Matt Hancock says he can't rule out possibility that coronavirus vaccine could be made compulsory

18 November 2020, 10:24

Matt Hancock has spoken out on the potential coronavirus vaccine (left: stock image)
Matt Hancock has spoken out on the potential coronavirus vaccine (left: stock image). Picture: PA/Getty

The Health Secretary said that there are no current plans to make a coronavirus vaccine compulsory, but that he can't rule it out for the future.

Matt Hancock has refused to rule out the possibility of making a future coronavirus vaccine mandatory.

Speaking on Monday, the Health Secretary said that the government are “not proposing at this stage to make it mandatory', but that he couldn't rule it out for the future.

He added that he had "learned not to rule things out during this pandemic because you have to watch what happens and you have to make judgments accordingly."

Matt Hancock said there are no current plans to make the vaccine compulsory
Matt Hancock said there are no current plans to make the vaccine compulsory. Picture: PA

A government source echoed his words to the Telegraph, saying although the government are working on encouraging voluntary take-ups, "nothing could be ruled out".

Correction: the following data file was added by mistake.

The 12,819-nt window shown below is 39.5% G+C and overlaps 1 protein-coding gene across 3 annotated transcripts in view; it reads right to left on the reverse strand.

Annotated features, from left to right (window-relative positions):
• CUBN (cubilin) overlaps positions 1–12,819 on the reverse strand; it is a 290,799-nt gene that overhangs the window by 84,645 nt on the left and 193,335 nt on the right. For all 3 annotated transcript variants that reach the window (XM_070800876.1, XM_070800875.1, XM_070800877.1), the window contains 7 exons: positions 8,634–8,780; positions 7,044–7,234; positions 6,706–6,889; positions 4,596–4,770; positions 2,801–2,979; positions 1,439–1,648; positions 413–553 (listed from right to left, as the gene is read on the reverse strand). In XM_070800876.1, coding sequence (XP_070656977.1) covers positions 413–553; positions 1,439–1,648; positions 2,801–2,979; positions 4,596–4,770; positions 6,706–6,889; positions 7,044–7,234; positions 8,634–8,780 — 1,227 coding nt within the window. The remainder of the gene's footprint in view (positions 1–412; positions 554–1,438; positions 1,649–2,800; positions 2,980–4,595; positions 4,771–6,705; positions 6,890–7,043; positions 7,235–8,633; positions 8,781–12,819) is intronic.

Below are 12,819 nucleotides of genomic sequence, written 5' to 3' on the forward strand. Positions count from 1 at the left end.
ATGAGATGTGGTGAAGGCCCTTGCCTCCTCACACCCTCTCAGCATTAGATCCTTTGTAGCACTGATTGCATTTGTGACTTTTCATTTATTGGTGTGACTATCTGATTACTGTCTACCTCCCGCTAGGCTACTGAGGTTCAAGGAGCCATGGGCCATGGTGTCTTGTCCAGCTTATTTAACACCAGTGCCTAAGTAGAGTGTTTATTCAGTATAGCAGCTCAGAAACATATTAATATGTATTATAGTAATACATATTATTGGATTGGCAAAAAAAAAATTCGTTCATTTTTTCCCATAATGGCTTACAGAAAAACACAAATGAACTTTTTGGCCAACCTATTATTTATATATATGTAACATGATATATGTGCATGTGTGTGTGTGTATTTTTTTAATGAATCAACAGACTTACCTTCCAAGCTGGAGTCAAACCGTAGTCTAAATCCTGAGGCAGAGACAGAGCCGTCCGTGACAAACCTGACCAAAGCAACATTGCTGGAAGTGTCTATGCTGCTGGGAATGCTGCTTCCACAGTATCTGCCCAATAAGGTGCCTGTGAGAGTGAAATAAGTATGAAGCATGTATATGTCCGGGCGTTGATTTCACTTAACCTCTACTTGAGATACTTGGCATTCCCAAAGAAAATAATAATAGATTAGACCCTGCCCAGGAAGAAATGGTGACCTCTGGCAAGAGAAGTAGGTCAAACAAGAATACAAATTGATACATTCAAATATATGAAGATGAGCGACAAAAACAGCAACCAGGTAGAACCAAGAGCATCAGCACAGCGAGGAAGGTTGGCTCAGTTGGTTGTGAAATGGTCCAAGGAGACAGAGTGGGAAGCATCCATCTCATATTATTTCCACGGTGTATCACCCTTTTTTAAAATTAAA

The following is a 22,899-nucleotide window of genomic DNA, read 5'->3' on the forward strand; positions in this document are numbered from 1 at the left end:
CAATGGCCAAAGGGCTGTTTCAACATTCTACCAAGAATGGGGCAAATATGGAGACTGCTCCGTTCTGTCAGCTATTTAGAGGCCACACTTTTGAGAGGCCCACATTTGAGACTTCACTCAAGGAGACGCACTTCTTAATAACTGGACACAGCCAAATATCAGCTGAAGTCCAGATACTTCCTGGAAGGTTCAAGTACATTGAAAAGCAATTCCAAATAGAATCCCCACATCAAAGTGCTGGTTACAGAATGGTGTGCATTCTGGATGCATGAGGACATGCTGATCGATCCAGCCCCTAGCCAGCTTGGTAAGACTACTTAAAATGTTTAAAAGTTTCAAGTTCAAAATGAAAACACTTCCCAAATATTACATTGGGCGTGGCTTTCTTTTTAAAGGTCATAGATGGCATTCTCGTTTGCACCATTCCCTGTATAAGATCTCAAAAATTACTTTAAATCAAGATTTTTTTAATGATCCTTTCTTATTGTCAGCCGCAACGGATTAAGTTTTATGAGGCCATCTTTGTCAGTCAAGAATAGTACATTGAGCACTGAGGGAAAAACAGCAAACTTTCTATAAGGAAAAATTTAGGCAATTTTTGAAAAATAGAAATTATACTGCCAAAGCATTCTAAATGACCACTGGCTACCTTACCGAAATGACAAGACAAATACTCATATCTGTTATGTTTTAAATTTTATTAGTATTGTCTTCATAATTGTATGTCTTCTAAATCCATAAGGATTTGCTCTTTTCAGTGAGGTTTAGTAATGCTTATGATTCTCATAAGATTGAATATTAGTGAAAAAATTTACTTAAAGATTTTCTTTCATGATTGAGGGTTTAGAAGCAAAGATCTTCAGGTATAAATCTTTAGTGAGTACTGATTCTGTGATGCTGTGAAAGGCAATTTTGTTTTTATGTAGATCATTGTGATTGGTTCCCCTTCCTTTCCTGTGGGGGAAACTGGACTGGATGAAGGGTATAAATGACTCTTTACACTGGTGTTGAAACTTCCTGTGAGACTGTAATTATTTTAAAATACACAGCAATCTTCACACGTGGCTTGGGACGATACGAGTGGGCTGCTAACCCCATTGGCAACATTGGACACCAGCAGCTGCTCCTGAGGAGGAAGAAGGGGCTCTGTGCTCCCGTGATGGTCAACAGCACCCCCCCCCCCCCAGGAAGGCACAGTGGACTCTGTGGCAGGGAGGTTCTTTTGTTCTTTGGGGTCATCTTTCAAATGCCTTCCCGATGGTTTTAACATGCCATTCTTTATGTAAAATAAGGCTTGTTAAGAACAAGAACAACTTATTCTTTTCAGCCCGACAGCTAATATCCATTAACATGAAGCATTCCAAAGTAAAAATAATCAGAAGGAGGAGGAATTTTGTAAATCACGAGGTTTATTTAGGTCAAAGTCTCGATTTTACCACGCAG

A second source added to the Telegraph: "This is not our preferred option, we have always operated on the basis of educating people about vaccines to ensure a system of informed consent. 

"If there was an effective vaccine, and because of low uptake we were still seeing deaths in large numbers, then we would have to consider it."

Vaccines are not mandatory in the UK, and official guidance states that individuals must be able to make an informed choice.

Earlier this week, it was announced that US biotech firm Moderna had created a vaccine that phase three trials showed to be 94.3 per cent effective.

Speaking about the announcement, Mr Hancock said that there was "much uncertainty”, but that latest announcement was a "candle of hope and we must do all that we can to nurture its flame."

Pfizer have also created a vaccine thought to be around 90 per cent effective.

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